A father and son were among four men – accused of riotous behaviour in Lurgan last month – refused bail at Craigavon Magistrates’ Court earlier today (Friday).
Forty-six-year Mark Anthony Reynolds, from Ennis Green, Lurgan and his 29-year-old son Niall Reynolds, with an address in Woodside Green, Portadown were both denied bail by District Judge Rosie Watters who deemed their risk of re-offending as too great to warrant their release.
Robert Rooney (52), an unemployed labourer from Victoria Street in Lurgan and Gavin McKenna (36), a self-employed plasterer from Victoria Gardens in Lurgan were also denied bail.
Giving evidence to the court, Constable Mack said he believed he could connect all four men to their respective offences and described how police were “lured” towards an incident invoking a hijacking and a bomb hoax
The officers were then attacked by a group of males who had used a ladder to climb onto the roof of a pensioner’s bungalow from where they launched petrol bombs.
The court heard that one of the incendiary devices, allegedly lobbed over a hedge by Niall Reynolds, struck a signpost and that if it had not done so, it would have landed on the head of an officer.
The car, said the officer, was “engulfed in flames….any innocent bystander would have been severely injured or killed.”
He claimed that of the four, McKenna was the only one not recorded actually touching a petrol bomb but the officer further claimed he “is the orchestrator of it” in that he told the others where they were, helped retrieve the ladder to get up on the roof and “engages with the people working on the petrol bombs.”
Defence counsel Conor Lunny, acting for Rooney, argued there were triable issues and that the case would face significant delays progressing through the courts, submitting that “stringent conditions” could be put in place to address.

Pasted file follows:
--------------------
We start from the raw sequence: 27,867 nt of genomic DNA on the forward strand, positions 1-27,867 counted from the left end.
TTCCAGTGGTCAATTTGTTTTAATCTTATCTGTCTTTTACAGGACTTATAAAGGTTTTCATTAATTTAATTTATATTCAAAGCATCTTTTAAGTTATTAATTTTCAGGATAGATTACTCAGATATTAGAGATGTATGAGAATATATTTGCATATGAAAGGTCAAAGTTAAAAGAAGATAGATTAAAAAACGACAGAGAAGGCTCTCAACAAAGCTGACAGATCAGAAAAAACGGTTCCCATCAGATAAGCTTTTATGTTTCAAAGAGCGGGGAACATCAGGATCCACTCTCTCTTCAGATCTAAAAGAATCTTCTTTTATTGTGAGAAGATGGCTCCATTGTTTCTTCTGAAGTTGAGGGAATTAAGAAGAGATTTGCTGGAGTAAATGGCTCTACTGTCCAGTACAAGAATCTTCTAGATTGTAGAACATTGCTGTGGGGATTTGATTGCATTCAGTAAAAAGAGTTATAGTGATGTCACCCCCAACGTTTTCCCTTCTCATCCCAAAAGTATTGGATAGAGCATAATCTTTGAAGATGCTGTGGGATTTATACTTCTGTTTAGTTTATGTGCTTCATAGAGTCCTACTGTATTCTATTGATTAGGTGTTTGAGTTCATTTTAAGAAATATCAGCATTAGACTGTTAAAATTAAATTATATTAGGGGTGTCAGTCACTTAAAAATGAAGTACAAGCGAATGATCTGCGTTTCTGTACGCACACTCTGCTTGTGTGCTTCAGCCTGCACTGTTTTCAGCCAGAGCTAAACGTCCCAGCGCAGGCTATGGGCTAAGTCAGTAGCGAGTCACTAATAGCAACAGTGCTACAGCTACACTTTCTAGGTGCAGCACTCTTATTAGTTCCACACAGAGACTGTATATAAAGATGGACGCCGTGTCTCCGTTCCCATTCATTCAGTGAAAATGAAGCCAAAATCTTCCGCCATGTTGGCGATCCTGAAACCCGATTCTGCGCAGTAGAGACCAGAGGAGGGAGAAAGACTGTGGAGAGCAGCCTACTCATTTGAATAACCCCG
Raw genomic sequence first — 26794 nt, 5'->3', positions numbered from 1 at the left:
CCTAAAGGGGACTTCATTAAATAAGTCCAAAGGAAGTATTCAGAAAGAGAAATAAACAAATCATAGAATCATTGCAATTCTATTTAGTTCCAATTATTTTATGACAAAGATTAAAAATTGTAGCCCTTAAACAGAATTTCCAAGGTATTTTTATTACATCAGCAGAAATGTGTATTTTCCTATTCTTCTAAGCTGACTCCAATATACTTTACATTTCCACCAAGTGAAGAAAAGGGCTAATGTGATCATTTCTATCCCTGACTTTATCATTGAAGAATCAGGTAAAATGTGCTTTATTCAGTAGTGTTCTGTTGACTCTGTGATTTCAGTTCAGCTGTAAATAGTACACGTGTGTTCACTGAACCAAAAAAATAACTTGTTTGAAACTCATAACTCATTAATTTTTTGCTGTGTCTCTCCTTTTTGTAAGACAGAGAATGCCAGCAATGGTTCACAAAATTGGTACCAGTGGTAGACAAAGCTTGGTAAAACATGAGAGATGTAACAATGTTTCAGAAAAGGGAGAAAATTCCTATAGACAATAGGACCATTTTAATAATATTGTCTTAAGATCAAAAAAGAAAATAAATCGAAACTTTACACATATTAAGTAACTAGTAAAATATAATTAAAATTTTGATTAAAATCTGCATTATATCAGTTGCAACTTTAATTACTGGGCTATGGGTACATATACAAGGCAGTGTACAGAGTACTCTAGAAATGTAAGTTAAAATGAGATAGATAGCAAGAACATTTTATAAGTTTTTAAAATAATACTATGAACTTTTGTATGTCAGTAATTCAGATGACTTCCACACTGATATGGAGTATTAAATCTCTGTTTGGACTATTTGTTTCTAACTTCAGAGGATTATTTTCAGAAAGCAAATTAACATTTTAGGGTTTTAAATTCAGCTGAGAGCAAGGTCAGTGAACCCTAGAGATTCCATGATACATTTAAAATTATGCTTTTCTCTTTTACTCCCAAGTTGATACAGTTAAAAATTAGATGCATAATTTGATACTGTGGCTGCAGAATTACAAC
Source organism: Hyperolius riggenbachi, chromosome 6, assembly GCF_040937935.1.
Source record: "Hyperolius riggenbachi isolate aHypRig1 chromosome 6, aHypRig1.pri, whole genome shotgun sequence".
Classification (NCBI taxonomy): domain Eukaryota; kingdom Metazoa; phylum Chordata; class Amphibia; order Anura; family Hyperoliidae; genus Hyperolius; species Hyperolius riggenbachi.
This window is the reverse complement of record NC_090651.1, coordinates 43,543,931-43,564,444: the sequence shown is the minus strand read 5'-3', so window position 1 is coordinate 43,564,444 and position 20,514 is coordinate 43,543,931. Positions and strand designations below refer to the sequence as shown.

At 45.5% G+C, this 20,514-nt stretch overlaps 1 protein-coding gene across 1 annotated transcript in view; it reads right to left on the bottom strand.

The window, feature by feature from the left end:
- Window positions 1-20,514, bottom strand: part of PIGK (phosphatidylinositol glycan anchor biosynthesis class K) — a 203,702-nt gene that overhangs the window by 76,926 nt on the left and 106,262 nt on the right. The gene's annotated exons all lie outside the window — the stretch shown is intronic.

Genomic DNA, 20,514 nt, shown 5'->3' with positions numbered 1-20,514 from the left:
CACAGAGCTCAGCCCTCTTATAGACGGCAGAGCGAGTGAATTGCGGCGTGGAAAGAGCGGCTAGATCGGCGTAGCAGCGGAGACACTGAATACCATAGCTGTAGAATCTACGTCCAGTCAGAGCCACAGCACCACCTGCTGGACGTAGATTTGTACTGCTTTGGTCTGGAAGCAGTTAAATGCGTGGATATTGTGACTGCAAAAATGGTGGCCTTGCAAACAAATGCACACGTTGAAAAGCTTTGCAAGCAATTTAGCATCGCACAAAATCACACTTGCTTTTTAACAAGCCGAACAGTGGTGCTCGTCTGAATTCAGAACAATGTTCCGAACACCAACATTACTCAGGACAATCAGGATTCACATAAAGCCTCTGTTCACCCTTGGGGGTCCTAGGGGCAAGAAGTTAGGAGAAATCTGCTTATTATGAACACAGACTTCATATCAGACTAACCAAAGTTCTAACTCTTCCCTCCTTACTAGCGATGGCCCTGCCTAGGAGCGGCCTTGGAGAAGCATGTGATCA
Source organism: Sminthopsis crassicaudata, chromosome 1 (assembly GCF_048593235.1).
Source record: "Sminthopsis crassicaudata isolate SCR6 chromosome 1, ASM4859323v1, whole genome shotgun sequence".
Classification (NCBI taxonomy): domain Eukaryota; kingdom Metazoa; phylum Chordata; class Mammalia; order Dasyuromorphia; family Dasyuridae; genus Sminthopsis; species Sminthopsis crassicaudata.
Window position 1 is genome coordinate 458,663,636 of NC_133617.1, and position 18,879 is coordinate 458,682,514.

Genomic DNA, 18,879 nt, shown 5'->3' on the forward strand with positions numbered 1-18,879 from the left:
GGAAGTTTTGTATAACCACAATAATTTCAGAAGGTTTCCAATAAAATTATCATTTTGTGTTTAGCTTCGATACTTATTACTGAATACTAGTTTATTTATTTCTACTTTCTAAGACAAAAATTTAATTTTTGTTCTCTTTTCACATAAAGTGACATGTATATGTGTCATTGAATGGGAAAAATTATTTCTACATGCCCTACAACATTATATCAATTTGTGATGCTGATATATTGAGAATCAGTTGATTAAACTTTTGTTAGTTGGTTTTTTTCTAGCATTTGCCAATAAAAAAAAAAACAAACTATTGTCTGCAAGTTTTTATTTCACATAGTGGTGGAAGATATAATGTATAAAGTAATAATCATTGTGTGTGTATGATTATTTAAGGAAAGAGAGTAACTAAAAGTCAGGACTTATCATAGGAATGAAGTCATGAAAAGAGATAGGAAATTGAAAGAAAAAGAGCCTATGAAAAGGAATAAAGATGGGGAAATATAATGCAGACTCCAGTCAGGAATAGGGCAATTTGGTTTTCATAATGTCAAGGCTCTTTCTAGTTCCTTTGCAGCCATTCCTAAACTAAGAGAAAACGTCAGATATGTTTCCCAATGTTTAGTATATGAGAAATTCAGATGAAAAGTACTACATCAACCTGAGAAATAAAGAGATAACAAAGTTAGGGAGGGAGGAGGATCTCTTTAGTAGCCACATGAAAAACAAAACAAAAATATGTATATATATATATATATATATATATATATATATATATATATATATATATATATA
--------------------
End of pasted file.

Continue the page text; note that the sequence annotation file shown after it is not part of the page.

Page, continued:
Constable Mack further alleged that Niall Reynolds can be spotted on CCTV smiling, chatting and encouraging two others throwing petrol bombs in the area, and can be seen allegedly patting them on the back “as to say ‘well-done'”.
Mr Reynolds’ defence solicitor Peter Corrigan described the CCTV images as “contentious” and that there was no positive sighting of his client.
Mr Corrigan added: “My client is entitled to a presumption of bail in conjunction with no relevant record and importantly having committed any offences while on bail previously.
“He is originally from the area but he now lives with his partner of eight years in the Portadown area, has three young children and is in a stable relationship.
“Even accepting the prosecution’s case at its height, a conviction and the sentencing disposal is not a custodial one.”
District Judge Rosie Watters interjected stating: “If he is convicted of these offences, I think I and public would be shocked if he didn’t serve an immediate custodial sentence in all honesty Mr Corrigan.
“These offences in themselves are very, very serious. They’re bad enough on the face of it but it’s the fact that the community and people doing their job is so much effected by this behaviour; it’s definitely an aggravating element.”
Mr Corrigan continued: “In order to refuse bail you must drive a coach and horses through the perception of innocence. I would rely on others issues like his record and strength of the evidence.
“I would ask the court to look at the fact he has no relevant record, there’s no substantial risk of further offending and that he has a young family with stable address outside Lurgan.
“Giving bail conditions, with a curfew, reporting to police, I think this can be managed without custody.”
The prosecution stated that they could identify Mark Reynolds as a man on the roof of a bungalow lobbing petrol bombs at officers in the area.
They also stated that they could identify his as the man allegedly carrying a ladder, which helped a number of suspects up onto the roof of the bungalow.
They argued Mr Reynolds was involved in the “instigation and organisation”, as well as throwing petrol bombs himself.
Defence solicitor Mr Corrigan took issue with the CCTV images presented.
“You cannot identify anyone from those photographs. There was not one positive identification in that video,” he stated.
All four defendants were refused bail by Judge Watters due to the risk of further offences and their cases was adjourned to October 2.